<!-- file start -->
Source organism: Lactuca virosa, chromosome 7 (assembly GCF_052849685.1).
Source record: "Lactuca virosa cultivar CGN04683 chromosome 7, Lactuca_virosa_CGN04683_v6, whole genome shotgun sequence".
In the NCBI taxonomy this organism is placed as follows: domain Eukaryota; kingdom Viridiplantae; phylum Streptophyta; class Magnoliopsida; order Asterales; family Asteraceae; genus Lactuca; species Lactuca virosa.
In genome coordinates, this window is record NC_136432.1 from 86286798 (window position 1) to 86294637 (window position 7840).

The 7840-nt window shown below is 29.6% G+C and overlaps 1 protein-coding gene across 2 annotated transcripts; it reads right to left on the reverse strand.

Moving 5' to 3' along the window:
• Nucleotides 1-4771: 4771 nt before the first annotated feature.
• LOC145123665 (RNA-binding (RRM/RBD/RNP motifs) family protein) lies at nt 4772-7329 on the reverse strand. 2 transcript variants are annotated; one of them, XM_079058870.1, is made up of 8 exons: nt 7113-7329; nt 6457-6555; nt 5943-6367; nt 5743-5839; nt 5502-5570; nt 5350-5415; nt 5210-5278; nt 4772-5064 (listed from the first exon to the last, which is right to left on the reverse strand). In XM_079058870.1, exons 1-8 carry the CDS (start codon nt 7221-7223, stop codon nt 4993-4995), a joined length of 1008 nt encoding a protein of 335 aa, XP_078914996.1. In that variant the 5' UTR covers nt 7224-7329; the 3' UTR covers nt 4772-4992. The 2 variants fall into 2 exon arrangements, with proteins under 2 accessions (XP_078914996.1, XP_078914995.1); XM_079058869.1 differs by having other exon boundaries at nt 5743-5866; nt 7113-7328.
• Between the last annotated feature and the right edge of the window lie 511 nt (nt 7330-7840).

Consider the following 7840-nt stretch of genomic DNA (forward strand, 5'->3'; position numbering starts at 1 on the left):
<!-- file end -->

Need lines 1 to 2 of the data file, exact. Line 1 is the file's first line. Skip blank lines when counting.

Source organism: Lactuca virosa, chromosome 7 (assembly GCF_052849685.1).
Source record: "Lactuca virosa cultivar CGN04683 chromosome 7, Lactuca_virosa_CGN04683_v6, whole genome shotgun sequence".